Smolyaninova and Smolyaninov argue that the ε-near-zero (ENZ) approach to designing metamaterials could offer a blueprint for creating a material with the appropriate value of ε. ENZ metamaterials are mixtures of metallic and dielectric components and in their proposal the metal is also a conventional superconductor – these are metals such as lead and mercury that have Tc values below 10 K.
The ENZ metamaterial proposed by the researchers involves making a superconductor with random “inclusions” of dielectric material. Smolyaninova told physicsworld.com that a possible candidate for the dielectric is the ferroelectric material strontium titanate, which can be made in nanoparticle form. The sizes of the inclusions and typical distances between them must be smaller than the correlation length between electron pairs in the superconductor – which is about 100 nm.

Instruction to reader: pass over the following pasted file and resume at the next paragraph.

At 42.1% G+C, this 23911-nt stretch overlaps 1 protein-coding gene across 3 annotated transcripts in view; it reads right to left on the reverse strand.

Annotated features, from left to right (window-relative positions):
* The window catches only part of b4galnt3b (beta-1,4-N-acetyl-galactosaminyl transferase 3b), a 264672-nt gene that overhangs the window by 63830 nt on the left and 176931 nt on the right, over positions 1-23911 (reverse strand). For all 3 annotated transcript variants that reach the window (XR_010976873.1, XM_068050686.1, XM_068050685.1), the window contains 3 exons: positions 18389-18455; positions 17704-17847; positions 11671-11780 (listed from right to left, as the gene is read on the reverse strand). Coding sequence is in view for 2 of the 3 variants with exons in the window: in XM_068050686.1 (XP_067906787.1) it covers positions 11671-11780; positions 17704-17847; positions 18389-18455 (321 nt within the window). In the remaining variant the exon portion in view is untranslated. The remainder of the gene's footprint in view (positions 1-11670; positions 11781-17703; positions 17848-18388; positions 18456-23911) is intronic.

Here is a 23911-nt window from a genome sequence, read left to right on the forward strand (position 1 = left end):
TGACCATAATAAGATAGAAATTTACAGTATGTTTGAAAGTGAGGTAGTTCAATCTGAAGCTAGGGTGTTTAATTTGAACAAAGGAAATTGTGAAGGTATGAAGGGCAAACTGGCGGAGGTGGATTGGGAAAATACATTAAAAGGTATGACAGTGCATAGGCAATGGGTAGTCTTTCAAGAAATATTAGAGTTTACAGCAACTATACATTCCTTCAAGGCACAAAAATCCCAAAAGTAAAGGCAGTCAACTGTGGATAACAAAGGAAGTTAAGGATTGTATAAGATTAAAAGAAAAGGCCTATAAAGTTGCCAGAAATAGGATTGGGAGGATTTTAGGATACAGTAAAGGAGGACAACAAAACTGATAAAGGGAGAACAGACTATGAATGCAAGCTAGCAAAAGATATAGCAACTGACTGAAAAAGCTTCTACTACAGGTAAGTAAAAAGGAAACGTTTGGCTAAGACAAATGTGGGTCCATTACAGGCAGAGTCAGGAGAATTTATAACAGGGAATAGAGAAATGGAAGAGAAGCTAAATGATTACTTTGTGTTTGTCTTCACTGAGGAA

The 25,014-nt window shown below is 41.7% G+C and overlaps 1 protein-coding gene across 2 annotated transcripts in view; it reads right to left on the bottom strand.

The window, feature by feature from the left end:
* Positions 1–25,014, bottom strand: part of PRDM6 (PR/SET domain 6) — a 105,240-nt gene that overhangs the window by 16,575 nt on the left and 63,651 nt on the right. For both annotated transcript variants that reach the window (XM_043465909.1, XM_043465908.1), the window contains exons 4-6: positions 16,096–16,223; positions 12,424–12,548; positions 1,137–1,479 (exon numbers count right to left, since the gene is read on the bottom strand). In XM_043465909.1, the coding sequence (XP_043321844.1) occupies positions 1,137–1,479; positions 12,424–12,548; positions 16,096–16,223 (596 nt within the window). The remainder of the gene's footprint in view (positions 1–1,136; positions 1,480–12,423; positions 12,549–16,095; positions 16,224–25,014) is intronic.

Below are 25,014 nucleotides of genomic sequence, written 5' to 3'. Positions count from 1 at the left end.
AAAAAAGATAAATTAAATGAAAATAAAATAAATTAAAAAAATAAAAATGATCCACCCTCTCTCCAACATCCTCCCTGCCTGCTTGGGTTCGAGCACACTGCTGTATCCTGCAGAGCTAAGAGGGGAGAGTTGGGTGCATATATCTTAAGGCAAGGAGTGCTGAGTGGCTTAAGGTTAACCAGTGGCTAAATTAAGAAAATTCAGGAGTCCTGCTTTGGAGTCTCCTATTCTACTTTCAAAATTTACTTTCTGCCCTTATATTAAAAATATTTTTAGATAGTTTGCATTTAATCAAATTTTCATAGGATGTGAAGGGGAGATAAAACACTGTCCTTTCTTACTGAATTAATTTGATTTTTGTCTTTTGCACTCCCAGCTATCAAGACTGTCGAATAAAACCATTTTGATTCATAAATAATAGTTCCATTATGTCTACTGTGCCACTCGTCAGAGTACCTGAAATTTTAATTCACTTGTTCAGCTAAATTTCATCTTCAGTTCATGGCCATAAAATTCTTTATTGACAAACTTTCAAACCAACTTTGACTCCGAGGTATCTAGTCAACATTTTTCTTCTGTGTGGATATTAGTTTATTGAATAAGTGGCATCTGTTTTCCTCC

Another design proposed by the team is a “hyperbolic” metamaterial in which the desired ε is engineered using alternating layers of metallic and dielectric materials. Indeed, the researchers point out that typical high-Tc superconductors do share some properties with hyperbolic metamaterials. Again, the metal would be a conventional superconductor.
“We are working on actual metamaterial designs and preparing actual experiments now,” Smolyaninova said. She adds that the ENZ design would be easier to implement than the hyperbolic metamaterial.
Smolyaninova is hopeful that metamaterial superconductors could be made with Tc values above the boiling temperature of liquid nitrogen (77 K). This would make them appropriate for use in systems that currently use high-Tc superconductors.